Wyman, Bill. Bill Wyman's Blues Odyssey: A Journey to Music's Heart and Soul, Dorling Kindersley Publishing; New York, 2001.
Gates,Jr. Henry Louis. Six Women's Slave Narratives, Oxford University Press, 1988.
|Disciplines - |
|Method of Instruction - |
- Cooperative learning exercises
- Field work
- Oral presentations,
- Electronic discussions/chat
- Independent study
|Lab Content - |
|In Etudes, there will be 12 one hour lab assignments where the student will find the reading and listening material for each week under “Modules.” After completing the reading, student's will be asked to complete an activity by responding to questions they will find under “Assignments, Tests, and Surveys.” Each week is worth 20 points. The lab is a supervised extension of the grade and starts in week one. They will have one week to submit each lab assignment as they mainly move in parallel to the lectures and are intended to delve into a deeper level of personal enrichment and discovery. The intent of the lab is to integrate the history of pop music with society and technology. Through the lab, we will travel to far away museums, incorporate news media and current events, and review concerts. Within each lab there will be a variety of compelling historic websites and youtube clips for you to enjoy and be tested on. Some of the activities for example, will include reading bios from The Rock and Roll Hall of Fame website, reviewing recordings from Sun and other Race Records Studios, researching life on plantations, or reading and listening to interviews from NPR or The Smithsonian. The method by which student's will earn the points will be through multiple choice, true and false statements, essays, or opinions. |
|Types and/or Examples of Required Reading, Writing and Outside of Class Assignments - |
The Blues is a significant part of our American heritage. We want you to present your artist in a creative child's book format, through the eyes of a child aged 8-12 years old. Think about your first experiences with blues/rock/jazz music. What group, or artist, made a lasting impression on you? Now, write a child's book that you would have liked to have read when you were 10.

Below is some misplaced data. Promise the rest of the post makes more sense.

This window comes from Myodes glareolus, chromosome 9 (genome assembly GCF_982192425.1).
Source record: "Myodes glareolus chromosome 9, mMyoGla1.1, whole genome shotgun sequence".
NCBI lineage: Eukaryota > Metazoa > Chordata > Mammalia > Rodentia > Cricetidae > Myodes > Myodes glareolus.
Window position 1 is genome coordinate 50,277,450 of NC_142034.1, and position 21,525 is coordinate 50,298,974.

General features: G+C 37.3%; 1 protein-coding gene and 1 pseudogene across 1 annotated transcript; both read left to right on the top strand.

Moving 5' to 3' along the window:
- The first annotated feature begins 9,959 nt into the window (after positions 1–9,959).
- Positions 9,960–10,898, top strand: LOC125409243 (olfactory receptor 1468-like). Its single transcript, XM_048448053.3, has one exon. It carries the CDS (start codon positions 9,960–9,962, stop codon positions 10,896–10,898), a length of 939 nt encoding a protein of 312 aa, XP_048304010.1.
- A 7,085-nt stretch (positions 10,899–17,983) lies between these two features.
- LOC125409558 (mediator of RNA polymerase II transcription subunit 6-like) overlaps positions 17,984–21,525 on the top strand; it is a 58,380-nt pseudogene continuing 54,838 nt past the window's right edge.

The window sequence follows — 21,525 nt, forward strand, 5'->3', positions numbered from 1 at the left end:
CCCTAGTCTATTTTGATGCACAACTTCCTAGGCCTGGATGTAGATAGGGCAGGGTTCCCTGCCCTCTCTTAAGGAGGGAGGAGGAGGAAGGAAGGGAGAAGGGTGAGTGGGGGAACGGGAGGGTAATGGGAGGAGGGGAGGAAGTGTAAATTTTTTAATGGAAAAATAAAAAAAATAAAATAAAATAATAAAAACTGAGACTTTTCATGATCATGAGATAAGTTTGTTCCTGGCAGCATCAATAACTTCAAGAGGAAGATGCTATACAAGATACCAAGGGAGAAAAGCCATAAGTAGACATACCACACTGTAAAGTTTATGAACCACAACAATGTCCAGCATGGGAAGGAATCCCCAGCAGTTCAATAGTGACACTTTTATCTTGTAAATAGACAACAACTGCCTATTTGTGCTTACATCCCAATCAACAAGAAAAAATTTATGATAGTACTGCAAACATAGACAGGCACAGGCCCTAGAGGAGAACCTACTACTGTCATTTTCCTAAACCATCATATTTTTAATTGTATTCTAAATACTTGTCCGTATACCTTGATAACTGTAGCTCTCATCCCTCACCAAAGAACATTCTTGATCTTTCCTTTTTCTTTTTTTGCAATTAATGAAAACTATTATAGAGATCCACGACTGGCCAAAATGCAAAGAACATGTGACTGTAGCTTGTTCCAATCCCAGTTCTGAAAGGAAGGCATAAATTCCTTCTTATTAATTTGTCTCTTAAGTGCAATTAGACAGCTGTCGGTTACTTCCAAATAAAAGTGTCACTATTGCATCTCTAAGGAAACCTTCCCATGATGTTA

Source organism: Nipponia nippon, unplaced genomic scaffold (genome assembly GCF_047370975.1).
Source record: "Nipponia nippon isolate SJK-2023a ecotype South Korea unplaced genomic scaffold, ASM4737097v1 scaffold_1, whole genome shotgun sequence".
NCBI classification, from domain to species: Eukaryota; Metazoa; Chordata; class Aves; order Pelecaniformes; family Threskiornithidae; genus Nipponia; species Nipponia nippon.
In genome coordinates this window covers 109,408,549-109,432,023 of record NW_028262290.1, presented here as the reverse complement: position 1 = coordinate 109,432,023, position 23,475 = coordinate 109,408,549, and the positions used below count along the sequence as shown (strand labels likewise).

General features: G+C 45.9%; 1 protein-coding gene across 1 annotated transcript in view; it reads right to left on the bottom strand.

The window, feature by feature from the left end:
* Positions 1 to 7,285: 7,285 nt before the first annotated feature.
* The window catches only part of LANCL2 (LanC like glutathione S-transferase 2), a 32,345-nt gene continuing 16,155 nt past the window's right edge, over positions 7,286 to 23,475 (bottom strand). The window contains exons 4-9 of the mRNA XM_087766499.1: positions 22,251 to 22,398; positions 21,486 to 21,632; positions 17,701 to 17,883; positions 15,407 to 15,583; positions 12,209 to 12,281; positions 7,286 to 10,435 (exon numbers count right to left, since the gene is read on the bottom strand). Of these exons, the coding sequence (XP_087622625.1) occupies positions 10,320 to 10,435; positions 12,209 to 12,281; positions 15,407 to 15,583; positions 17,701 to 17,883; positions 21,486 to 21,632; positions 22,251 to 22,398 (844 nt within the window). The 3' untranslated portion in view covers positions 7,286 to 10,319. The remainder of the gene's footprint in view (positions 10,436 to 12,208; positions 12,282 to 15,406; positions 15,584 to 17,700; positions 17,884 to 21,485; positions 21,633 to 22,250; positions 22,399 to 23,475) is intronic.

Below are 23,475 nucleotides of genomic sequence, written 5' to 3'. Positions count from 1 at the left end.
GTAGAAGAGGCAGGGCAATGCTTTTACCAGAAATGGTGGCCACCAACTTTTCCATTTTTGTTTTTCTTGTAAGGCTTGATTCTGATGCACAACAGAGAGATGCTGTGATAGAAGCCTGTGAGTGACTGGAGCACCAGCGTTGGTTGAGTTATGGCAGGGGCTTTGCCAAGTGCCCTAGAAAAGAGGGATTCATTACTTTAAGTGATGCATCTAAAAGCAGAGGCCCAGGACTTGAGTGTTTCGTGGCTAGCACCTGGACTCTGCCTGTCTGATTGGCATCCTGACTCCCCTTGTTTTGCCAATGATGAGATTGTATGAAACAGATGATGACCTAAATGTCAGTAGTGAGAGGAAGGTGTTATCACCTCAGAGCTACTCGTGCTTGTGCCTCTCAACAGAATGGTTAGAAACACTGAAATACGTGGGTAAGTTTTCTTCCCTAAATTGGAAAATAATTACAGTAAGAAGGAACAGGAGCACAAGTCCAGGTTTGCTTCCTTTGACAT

- ESSAY ON BLUES LYRICS: SIMILARITIES AND DIFFERENCES
- Select 2 songs, 1 from each of 2 musicians featured in chapters 1 through 13 of the book.
- Print out each lyric sheet.
- Make a comparison between noting what is similar and what is different between the 2 songs, here are some possible ideas:
- The song length
- Subject matter of the lyrics
- Poetic devices (rhyme, alliteration, simile, repetition, metaphor, assonance personification, symbolism, onomatopoeia, etc.)
- CHILDREN'S BOOK ON A BLUES MUSICIAN
We will read 3 children's books in class on Duke Ellington, Bessie Smith, and Louie Armstrong, for examples.
Please consider the following thoughts, and questions, as you weave your research into a children's book. What will you add? What will you delete? Think about The Combination that we read in class, and what was interesting about it, and then capture the magic of music, and the reality of fame, in your book!
Create a cover with the title, artwork or photograph, and author on the front. Your story should be 10-20 pages long, with 2-5 lines per page. Include your bibliography. New considerations that may require additional research:
The following reserve books focus on THE BLUES and will be at the Reserve area by the front desk of the library:
- Training and background: Streets, jukes, cabarets, clubs, circus life, dance, poetry, drama, art, music, college, private lessons, film, Broadway, recording, producing
- Influences: Family life, political views, religious upbringing, morals, idols, other musicians. Did they ever pursue another career? Any film or TV connections?
- Style of music and explanation. For example: What is a blues song? Use terms from the text like hokum, mess around, cutting heads, juke joints for authenticity and to establish a "sense of place."
- A section on ?®What??s New??Ć during this artist??s time in the spotlight. Examples: radio, cassettes, MTV, amplifiers, synthesizers, i-pods,
- Theatrics and Fashion: Style of dress, hair, that is/was popular
- Include photographs, programs, ticket stubs, personal drawings, or artwork as necessary.
- Lifestyle challenges or controversies? Humanitarian contributions?
- Theme or symbolism within their musical performances?
- Innovator or stereotype? If any, in what way did they "push the envelope?"
- Select a song (by your artist), to be played quietly in the background as you read your children's book to the class
- Afro-American Music and Art, by Linsay Patterson
- The American Rag, by David A Jasen and Gene Jones
- The Blues, by Tony Russell
- Blues Legacies and Black Feminism, by Angela Davis
- The Blues Tradition, by Paul Oliver
- Blues Who??s Who: A Biographical Dictionary of Blues Singers, by Sheldon Harris
- The Country Blues, by Samuel B Charters
- The Da Capo Guide to Contemporary African Music, by Ronnie Graham
- Jelly Roll, Jabbo and Fats: 19 portraits in Jazz, by Whitney Balliett
- Listen to the Blues, by Bruce Cook
- More Than Dancing, edited by Irene Jackson (See The Blues Lyric) pages 221-237
- Nothing But the Blues, by Lawrence Cohn
- Rock is Rhythm and Blues (The Impact of Mass Media), by Lawrence N Redd
- Urban Blues, by Charles Keil